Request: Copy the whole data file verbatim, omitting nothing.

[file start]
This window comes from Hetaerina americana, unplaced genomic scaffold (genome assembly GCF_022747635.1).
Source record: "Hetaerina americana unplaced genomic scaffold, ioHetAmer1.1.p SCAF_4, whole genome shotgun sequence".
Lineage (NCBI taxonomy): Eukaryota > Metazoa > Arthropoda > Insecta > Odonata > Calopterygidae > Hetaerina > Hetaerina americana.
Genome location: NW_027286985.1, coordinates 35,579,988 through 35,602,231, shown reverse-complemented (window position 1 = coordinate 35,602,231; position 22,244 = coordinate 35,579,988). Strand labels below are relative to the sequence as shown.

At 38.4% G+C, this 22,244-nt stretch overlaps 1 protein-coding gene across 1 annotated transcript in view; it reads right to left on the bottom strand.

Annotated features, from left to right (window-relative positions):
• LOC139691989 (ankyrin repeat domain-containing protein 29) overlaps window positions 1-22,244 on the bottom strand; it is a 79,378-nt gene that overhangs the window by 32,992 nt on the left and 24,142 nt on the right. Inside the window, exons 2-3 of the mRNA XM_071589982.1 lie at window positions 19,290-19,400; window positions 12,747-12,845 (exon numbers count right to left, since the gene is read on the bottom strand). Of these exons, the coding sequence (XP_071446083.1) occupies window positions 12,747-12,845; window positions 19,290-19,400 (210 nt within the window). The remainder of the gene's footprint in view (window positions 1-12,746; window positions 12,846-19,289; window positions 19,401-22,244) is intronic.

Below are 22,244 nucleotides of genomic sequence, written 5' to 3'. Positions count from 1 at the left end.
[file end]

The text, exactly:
This window comes from Hetaerina americana, unplaced genomic scaffold (genome assembly GCF_022747635.1).
Source record: "Hetaerina americana unplaced genomic scaffold, ioHetAmer1.1.p SCAF_4, whole genome shotgun sequence".
Lineage (NCBI taxonomy): Eukaryota > Metazoa > Arthropoda > Insecta > Odonata > Calopterygidae > Hetaerina > Hetaerina americana.
Genome location: NW_027286985.1, coordinates 35,579,988 through 35,602,231, shown reverse-complemented (window position 1 = coordinate 35,602,231; position 22,244 = coordinate 35,579,988). Strand labels below are relative to the sequence as shown.

At 38.4% G+C, this 22,244-nt stretch overlaps 1 protein-coding gene across 1 annotated transcript in view; it reads right to left on the bottom strand.

Annotated features, from left to right (window-relative positions):
• LOC139691989 (ankyrin repeat domain-containing protein 29) overlaps window positions 1-22,244 on the bottom strand; it is a 79,378-nt gene that overhangs the window by 32,992 nt on the left and 24,142 nt on the right. Inside the window, exons 2-3 of the mRNA XM_071589982.1 lie at window positions 19,290-19,400; window positions 12,747-12,845 (exon numbers count right to left, since the gene is read on the bottom strand). Of these exons, the coding sequence (XP_071446083.1) occupies window positions 12,747-12,845; window positions 19,290-19,400 (210 nt within the window). The remainder of the gene's footprint in view (window positions 1-12,746; window positions 12,846-19,289; window positions 19,401-22,244) is intronic.

Below are 22,244 nucleotides of genomic sequence, written 5' to 3'. Positions count from 1 at the left end.